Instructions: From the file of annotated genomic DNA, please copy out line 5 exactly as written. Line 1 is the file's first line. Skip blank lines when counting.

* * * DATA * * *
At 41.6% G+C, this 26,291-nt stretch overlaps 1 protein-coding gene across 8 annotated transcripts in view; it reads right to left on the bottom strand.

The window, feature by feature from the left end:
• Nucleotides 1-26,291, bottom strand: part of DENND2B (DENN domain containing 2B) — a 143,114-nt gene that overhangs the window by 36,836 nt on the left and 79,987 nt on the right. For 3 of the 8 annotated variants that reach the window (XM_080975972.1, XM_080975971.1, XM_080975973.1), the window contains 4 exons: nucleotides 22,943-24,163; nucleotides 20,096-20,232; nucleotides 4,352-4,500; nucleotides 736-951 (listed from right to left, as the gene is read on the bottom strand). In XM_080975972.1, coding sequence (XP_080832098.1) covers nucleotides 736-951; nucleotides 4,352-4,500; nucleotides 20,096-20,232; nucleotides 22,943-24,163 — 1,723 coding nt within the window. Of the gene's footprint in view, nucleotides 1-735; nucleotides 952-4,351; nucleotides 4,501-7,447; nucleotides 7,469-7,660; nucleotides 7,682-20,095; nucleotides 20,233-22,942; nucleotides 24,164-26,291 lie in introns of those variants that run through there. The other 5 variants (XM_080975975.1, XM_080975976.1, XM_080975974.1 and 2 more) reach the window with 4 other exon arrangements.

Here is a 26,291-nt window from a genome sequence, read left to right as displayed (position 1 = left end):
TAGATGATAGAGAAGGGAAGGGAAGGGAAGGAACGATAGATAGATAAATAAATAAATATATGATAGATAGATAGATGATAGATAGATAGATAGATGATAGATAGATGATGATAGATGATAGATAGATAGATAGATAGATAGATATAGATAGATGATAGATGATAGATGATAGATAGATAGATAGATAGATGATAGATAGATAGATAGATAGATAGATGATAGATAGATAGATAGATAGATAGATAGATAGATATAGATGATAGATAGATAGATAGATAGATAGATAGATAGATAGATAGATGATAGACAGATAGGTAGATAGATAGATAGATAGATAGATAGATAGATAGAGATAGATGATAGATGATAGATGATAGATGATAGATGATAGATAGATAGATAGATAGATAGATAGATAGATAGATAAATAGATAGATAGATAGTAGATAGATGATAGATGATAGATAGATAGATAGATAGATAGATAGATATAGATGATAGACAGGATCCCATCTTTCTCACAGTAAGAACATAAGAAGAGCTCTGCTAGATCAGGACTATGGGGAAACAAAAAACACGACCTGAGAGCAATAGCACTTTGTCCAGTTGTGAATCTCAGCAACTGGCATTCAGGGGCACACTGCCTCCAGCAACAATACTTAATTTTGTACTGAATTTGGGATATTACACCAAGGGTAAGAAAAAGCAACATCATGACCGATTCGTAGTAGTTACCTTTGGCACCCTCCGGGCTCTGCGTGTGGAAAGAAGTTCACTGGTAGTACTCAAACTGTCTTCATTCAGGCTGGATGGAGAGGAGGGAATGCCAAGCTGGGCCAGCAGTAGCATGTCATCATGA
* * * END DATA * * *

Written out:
TAGATGATAGAGAAGGGAAGGGAAGGGAAGGAACGATAGATAGATAAATAAATAAATATATGATAGATAGATAGATGATAGATAGATAGATAGATGATAGATAGATGATGATAGATGATAGATAGATAGATAGATAGATAGATATAGATAGATGATAGATGATAGATGATAGATAGATAGATAGATAGATGATAGATAGATAGATAGATAGATAGATGATAGATAGATAGATAGATAGATAGATAGATAGATATAGATGATAGATAGATAGATAGATAGATAGATAGATAGATAGATAGATGATAGACAGATAGGTAGATAGATAGATAGATAGATAGATAGATAGATAGAGATAGATGATAGATGATAGATGATAGATGATAGATGATAGATAGATAGATAGATAGATAGATAGATAGATAGATAAATAGATAGATAGATAGTAGATAGATGATAGATGATAGATAGATAGATAGATAGATAGATAGATATAGATGATAGACAGGATCCCATCTTTCTCACAGTAAGAACATAAGAAGAGCTCTGCTAGATCAGGACTATGGGGAAACAAAAAACACGACCTGAGAGCAATAGCACTTTGTCCAGTTGTGAATCTCAGCAACTGGCATTCAGGGGCACACTGCCTCCAGCAACAATACTTAATTTTGTACTGAATTTGGGATATTACACCAAGGGTAAGAAAAAGCAACATCATGACCGATTCGTAGTAGTTACCTTTGGCACCCTCCGGGCTCTGCGTGTGGAAAGAAGTTCACTGGTAGTACTCAAACTGTCTTCATTCAGGCTGGATGGAGAGGAGGGAATGCCAAGCTGGGCCAGCAGTAGCATGTCATCATGA